Experience in different countries
In the United States and Canada, the compressed work week was first tried out in the early 1970s. By mid-1971 some 600 firms in the United States had experimented with it in one form or another for at least some weeks in the year, mainly on the basis of a 4-day week of between 10 and 9 hours (daily hours were shorter where the 4 1/2-day week was introduced). An estimated 75,000 persons were affected, or approximately one in every 1,000. By 1973 the number had risen to an estimated 3 million. In Canada about 200 firms, nearly 100 of them in the Province of Ontario, were running similar experiments during the same period.1
Experience up to 1971 showed that the plan had mostly been introduced in small- and medium-sized firms, generally after a trial period, though there were some larger firms, such as the John Hancock Mutual Life Insurance Company employing about 6,000 persons at its Boston headquarters alone.
From the most recent reports, moreover, it appears that today, several years since the 4-day week was welcomed as a revolutionary step opening the way to a new era of leisure, only 2 per cent of full-time wage earners work fewer than five days a week. This percentage includes persons on 3-day, 3 1/2-day, 4-day and 4 1/2-day weeks, normally made up of at least 35 working hours. The 5-day week is prevalent where weekly working hours total between 35 and 45 and is most widespread in sectors where the normal total is 40. The current status of the 4-day week has some resemblance to that of the 5-day week in the 1920s, but there is no certainty that it will become standard in the proper acceptation of that term.2
In Europe, the first experiments go back to the 1960s. A small British firm, Roundhay Metal Finishers, at Batley in Yorkshire, introduced a compressed working week for its 40 employees in 1965. In the Federal Republic of Germany, the first to adopt a 4-day week was a publishing firm, Herbert Riesler, in Hamburg, in 1967. In France, one case was reported of a 4 1/2-day week introduced in 1972; the firm concerned, situated near Grenoble, employed mainly women, and the workforce had already accepted the system of an unbroken work day.3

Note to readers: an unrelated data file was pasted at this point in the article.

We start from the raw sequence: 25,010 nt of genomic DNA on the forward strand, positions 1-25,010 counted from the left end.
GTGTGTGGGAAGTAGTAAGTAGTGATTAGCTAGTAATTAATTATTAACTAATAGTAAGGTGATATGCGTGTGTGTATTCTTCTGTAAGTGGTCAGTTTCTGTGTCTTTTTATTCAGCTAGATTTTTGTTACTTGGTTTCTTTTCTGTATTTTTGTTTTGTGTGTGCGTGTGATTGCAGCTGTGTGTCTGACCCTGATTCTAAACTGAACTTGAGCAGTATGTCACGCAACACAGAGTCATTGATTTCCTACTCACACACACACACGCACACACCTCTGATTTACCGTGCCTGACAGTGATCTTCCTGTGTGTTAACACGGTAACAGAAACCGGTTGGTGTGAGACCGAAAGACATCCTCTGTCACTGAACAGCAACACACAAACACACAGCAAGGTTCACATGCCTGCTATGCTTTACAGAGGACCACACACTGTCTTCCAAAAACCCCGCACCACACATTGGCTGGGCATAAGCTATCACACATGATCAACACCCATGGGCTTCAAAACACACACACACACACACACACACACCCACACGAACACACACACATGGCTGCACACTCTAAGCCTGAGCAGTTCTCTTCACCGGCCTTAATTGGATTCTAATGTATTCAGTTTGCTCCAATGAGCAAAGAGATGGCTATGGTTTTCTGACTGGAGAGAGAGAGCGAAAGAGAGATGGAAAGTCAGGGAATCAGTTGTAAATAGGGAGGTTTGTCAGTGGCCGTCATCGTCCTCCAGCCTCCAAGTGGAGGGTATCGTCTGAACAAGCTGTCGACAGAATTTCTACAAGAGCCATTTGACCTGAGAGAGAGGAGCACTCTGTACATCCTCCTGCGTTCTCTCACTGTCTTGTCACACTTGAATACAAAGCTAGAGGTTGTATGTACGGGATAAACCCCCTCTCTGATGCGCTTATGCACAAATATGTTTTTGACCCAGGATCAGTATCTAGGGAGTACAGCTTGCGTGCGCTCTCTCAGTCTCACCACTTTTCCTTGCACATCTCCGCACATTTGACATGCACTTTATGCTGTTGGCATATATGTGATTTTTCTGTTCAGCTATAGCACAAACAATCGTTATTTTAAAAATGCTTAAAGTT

Experience with the compressed work week in Britain is limited as in most other European countries, even though 4 1/2-day and 4-day weeks were fairly common in the early 1960s among shift workers in the British engineering and textile industries. According to Sloane, wherever the compressed work week has been tried out, employers have been generally satisfied: there have been improvements in labour recruitment and reductions in turnover. Few data are available, however, on increased productivity. On workers' attitudes, Sloane reports that 70 per cent of the workforce in the three firms he surveyed considered the compressed week an improvement in that it gave them a longer week-end and more opportunities for leisure activities, and necessitated fewer daily journeys to and from work. However, a sizeable minority maintained that it was difficult to readjust to work after the long week-end break, and some found that they were more tired as a result of the long work periods.1
It is not always easy to assess the real impact of the various features of the compressed work week. It may therefore be useful to consider a particular case, that of a mechanical engineering firm in the United States, which introduced a 4-day week in April 1969. The firm manufactured grinding machines and the work was therefore dirty, noisy and monotonous. Hence, although located in an area with one of the highest unemployment rates in the country (6.8 per cent), the firm was finding it difficult to recruit labour. It therefore introduced a 4-day week of 36 hours instead of 40, but with no corresponding decrease in pay. At first overtime was maintained, but was soon found to be unprofitable owing to the length of the working day: output in the tenth hour amounted to only about 40 per cent of normal output. Overtime was therefore abolished and an additional work shift employed instead. The results were very encouraging. Between April 1969 and October 1970 production rose by 14 per cent, and absenteeism declined by 54 per cent.2 In the euphoria of these first results the management concluded that the system was universally applicable; however, as will be seen, others disputed that view.
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